New to Marineterrein Amsterdam: AHK LearningLab28 February 2021
For some time, arts education has been known as a ‘fun extra’ to complement ‘more important’ subjects such as maths and languages. However, schools and cultural institutions are increasingly realizing that arts education is of vital importance to inspire a critical view of the world. The new AHK LearningLab in building 024 at Marineterrein Amsterdam was created to make arts education more accessible to a broad audience and to research new forms of education.
Three voices still reverberate in the empty lecture-rooms and project rooms in the AHK LearningLab. The coffee machine gurgles and whirrs for a few minutes before a glass is finally filled with a café crème. ‘If such devices are not kept powered on, then you need to wait a while for it to warm up.’ While the location may be quiet at the moment, in the future the LearningLab will become a hotspot and meeting place for lecturers, artists, and students.
At the table sit lecturers of art education, Melissa Bremmer and Emiel Heijnen, and quartermaster of the Centre of Expertise Kunsteducatie (Arts education) Anne Nigten. If the enthusiasm with which they speak about their area of expertise is a sign of the research and education to take place here, then everyone will leave this place bursting with inspiration and new ideas. ‘That is desperately needed, with regards to arts education.’
The LearningLab wants to train arts teachers and offer them continuing education, and more. What is the significance of arts education in your view?
‘Art has existed as long as mankind has.’ ‘Some say that a society without art has lost its core.’ Art is everywhere, ranging from a priceless Rembrandt to graffiti and rhythmic beats in discos. It plays a hugely important role in our society and that means it is important to provide arts education to children.’
‘Furthermore,’ adds Melissa, ‘artists are good at asking critical and ethical questions. For example, by visualizing utopian and dystopian imaginings, they can offer new perspectives. By having children discuss and create art, you teach them to adopt a critical and transcendent view of the world. Our society is changing at a rapid pace, meaning it is important for people to continually be aware of themselves and their environment while also asking questions where necessary.’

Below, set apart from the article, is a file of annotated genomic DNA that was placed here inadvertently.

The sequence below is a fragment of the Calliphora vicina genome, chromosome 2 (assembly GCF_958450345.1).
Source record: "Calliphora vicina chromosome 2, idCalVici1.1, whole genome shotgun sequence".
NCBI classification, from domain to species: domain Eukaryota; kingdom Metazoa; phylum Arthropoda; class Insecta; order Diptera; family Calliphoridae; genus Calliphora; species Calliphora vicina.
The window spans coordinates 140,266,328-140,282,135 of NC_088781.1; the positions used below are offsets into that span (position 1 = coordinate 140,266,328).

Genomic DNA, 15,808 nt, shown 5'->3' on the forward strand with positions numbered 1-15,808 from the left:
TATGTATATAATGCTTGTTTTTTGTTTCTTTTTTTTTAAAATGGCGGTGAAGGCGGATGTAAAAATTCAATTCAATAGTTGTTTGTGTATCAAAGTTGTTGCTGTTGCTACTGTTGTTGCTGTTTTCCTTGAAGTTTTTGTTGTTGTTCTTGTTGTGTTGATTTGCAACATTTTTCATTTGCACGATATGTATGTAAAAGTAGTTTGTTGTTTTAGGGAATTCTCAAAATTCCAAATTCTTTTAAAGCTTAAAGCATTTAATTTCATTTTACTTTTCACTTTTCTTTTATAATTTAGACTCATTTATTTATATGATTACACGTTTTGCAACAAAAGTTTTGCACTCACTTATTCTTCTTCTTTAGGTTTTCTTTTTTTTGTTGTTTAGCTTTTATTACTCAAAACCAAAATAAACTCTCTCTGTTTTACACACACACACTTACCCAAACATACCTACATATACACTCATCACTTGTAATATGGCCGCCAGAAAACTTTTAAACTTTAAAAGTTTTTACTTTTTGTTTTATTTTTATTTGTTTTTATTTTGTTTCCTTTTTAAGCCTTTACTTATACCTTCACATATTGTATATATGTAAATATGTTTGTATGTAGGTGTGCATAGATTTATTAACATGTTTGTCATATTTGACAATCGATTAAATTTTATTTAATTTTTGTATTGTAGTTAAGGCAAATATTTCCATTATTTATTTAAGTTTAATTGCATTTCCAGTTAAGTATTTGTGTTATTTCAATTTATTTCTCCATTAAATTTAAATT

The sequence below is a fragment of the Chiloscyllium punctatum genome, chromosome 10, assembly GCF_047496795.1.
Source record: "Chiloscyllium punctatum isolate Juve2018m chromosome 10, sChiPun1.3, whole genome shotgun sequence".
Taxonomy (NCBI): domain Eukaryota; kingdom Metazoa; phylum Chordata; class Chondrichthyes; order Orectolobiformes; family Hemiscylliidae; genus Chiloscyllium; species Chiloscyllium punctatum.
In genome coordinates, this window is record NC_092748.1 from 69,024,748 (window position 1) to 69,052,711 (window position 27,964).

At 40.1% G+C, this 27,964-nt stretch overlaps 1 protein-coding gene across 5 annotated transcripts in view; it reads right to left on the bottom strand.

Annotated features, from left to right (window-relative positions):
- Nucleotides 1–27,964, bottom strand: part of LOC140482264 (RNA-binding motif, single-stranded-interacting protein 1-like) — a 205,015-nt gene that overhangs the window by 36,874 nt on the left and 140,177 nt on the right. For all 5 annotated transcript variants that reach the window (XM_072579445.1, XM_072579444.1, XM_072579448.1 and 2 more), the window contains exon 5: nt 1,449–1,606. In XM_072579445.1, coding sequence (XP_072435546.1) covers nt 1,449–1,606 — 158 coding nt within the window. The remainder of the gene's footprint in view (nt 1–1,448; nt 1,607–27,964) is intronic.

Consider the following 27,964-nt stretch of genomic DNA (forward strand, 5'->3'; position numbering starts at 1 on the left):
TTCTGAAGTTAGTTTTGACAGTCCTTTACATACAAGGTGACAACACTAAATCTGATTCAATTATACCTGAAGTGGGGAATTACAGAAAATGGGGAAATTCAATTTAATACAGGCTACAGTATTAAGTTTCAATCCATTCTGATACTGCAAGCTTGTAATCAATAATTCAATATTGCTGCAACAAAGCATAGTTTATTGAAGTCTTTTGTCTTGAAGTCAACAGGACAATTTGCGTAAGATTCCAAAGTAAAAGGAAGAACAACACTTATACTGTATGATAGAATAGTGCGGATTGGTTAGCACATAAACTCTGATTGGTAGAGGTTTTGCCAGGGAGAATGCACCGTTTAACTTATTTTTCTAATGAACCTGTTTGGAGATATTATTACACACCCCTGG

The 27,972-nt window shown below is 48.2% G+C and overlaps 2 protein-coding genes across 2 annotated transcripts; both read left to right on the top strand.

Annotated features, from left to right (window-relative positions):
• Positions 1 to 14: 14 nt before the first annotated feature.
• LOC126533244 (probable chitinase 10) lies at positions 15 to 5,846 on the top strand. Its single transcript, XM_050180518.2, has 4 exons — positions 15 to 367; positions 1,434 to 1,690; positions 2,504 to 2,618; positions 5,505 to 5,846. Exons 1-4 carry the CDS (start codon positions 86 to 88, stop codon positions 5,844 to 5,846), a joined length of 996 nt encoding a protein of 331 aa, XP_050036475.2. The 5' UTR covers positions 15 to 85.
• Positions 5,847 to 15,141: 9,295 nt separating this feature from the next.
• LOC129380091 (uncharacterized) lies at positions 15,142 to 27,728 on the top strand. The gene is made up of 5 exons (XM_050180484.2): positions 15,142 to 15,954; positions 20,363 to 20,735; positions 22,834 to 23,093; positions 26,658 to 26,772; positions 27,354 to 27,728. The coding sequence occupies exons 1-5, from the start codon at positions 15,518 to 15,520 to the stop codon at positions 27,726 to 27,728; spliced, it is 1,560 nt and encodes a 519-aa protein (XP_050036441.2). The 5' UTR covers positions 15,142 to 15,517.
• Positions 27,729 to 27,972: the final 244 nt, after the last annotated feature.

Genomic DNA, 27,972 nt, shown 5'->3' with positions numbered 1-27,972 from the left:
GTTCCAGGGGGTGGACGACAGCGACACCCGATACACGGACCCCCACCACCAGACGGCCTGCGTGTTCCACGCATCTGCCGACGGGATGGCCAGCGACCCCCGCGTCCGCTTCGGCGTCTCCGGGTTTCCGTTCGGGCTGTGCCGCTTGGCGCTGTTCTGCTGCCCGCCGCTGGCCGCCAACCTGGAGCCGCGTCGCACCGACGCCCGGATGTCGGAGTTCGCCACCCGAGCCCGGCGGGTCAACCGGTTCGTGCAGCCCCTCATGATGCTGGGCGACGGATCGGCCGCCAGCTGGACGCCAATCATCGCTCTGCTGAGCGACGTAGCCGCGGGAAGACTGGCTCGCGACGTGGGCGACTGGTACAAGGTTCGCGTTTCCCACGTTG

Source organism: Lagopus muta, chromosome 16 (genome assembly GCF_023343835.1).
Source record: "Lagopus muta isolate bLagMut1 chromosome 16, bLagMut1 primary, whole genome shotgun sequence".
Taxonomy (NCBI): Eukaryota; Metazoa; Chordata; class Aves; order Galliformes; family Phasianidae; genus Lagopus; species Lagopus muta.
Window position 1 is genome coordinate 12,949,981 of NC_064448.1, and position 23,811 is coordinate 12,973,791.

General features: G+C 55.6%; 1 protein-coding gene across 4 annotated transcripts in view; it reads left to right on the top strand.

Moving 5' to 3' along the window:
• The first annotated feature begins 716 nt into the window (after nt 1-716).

‘Artists work with people or in a community,’ explains Anne. ‘Art goes further than the world of art and offers the opportunity to discover complex questions “in real life” while also creating a connection with what is happening in the environment. That is truly needed in the times we are in.’
Many lecturers will also struggle to provide arts education in an already crowded curriculum.
Melissa answers, ‘That’s true. That’s why arts education shouldn’t be just “another addition”, but rather it should be better integrated into the current educational package. The LearningLab is our way of creating meaningful teaching materials that may not specifically be used to turn students into artists in the traditional sense, instead we concentrate on skills such as fostering the open and critical view that is part of art. For example, when art enters into a dialogue with science and technology, great things are created. Our ArtScience Database website lists a number of examples and suggestions for lessons based on collaborations between artists and scientists while also illustrating what can happen when art, technology, and science are brought together.’